If you intended to holiday at a place that underwent a disaster it might be a good idea to keep your plans, especially if you are civic-minded and are willing to help.

Such "volunteer tourism" can actually help communities recover from natural disasters, a new study finds.

Most people will do nothing of the kind, they will send "thoughts and prayers" on Twitter and go anywhere else, but if you are a volunteer tourist (willing to help) rather than a disaster tourist(you want to take selfies) it will bring practical benefits, along with intangible economic ones.

Formaldehyde is one of the most studied, and regulated, chemical substances in commerce today. For decades, this substance has been continuously studied to help ensure regulated safe exposure levels for formaldehyde are protective.

If you were to ask a group of medical professionals to name the most significant public health achievements of the past century, antibiotics and widespread vaccination against infectious diseases would almost certainly top the list.

Short summary: Soleimani is an Iranian leader, who is highly respected in Iran, and played a key role in the fight against ISIS. However, he was classified by the US as terrorist because of his position as leader of the Quds, a numerically small black ops type operations supplying weapons to shia militants and the mastermind of operations targeting US soldiers and civilians.

Here is my short tweet about it

Not long ago, I was watching a documentary The Pharaoh in the Suburb on Channel 5 (UK terrestrial television) which told us that

The discovery of a gigantic statue in a suburb of Cairo shed light on an almost forgotten period of Egyptian history, and the accomplishments of one of the greatest pharaohs of all, Psamtik I, who reigned 664–610 BC.

The statue was discovered in March 2017,
and here he is after being excavated:


A ring of hydrogen gas with a diameter of 380,000 light-years- 4 times that of our Milky Way - has been discovered shrouding the galaxy named AGC 203001, 260 million light-years away from us.
The Civil Defense Caves in Dubois, Idaho, utilized as potential fallout shelters during the Cold War, are actually ancient lava tubes. Since they are easily accessible caves they have become popular family treks. In August of 1979, one such trek had a family hunting for arrowheads who instead found a headless male torso wrapped in burlap. The only clue was a dark red sweater.

A decade later, a youngster exploring the same cave found two arms and two legs, also wrapped in burlap. Naturally, the search began for a head but no luck.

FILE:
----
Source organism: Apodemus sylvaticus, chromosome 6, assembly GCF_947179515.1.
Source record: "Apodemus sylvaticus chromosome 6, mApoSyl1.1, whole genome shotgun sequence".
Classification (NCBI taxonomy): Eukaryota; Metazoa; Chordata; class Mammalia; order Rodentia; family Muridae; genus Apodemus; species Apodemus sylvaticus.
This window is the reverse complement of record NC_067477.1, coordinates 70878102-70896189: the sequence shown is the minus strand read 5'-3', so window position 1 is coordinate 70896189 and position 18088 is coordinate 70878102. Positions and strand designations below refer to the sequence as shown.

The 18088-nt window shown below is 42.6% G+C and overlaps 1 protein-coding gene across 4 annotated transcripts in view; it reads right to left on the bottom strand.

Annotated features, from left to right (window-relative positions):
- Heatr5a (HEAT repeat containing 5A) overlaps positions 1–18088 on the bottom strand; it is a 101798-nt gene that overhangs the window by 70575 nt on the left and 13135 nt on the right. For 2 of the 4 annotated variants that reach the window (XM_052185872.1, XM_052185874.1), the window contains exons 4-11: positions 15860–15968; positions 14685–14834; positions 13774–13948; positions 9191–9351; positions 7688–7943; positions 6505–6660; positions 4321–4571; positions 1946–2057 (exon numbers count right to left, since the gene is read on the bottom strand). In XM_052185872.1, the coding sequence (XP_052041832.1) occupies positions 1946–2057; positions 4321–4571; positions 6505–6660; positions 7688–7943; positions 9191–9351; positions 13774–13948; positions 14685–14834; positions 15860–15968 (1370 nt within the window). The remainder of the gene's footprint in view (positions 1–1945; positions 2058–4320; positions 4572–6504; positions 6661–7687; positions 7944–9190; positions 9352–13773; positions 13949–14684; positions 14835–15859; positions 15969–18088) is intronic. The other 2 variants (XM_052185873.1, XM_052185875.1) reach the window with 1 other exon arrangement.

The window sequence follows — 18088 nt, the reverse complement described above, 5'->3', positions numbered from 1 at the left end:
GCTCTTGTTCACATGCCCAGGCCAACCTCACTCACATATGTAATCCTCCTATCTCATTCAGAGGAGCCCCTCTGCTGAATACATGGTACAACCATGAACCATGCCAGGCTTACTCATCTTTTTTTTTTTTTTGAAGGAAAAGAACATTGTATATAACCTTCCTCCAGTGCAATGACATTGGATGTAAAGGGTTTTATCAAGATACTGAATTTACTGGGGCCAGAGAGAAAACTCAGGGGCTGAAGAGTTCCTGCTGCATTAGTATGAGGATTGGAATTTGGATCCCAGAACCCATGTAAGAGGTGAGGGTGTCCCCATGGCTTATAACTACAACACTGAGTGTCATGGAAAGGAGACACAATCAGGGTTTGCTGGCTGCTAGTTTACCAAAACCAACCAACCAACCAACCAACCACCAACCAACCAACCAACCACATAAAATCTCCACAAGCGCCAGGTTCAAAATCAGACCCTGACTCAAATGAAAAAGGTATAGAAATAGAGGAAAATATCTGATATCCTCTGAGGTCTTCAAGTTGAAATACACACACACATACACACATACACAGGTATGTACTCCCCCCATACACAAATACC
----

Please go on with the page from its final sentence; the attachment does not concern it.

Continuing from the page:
The "Buffalo Cave Torso" went to the FBI and then the Smithsonian without resolution, but the Othram forensic genomics company, Idaho State University, and the Clark County Sheriff’s Office say they have solved it. 
To future scholars, the 2020s may be the decade that the public discovered epidemiologists don't understand the difference between a hazard, absolute risk, and relative risk. And that skepticism in the next decade will have resulted from too many shoddy claims and spurious correlations in this one.
A high body mass index (BMI), a measure of weight relative to height, has been linked to cancer, diabetes, and cardiovascular diseases, and that has led to guidelines based on low BMI, despite it being a population-level statistical correlation with little individual clinical relevance.  A large weightlifter may not be unhealthy while a thin person with a terrible diet is no role model.

A new study in JAMA Oncology increases confusion about what BMI does and does not tell us because it finds a statistical correlation between high BMI and cancer outcomes.  In clinical trials of atezolizumab, a common immunotherapy treatment for non-small-cell lung cancer (NSCLC), there was improved responsiveness to the drug in those with a high BMI.
As a new Roman emperor, your risk of death was high, but it declined as time went on, according to a new analysis. And over 70 rulers, the progression was predictable. 

Historical records show that of 69 rulers of the unified Roman Empire, 43 (62 percent) suffered violent deaths - assassination, suicide or combat. Historical accounts typically examine each death as a single, random event alongside individual contributing factors such as allegiances and wealth. The military got a bonus from a new Emperor so there were periods when turnover was linked to the financial effect, for example.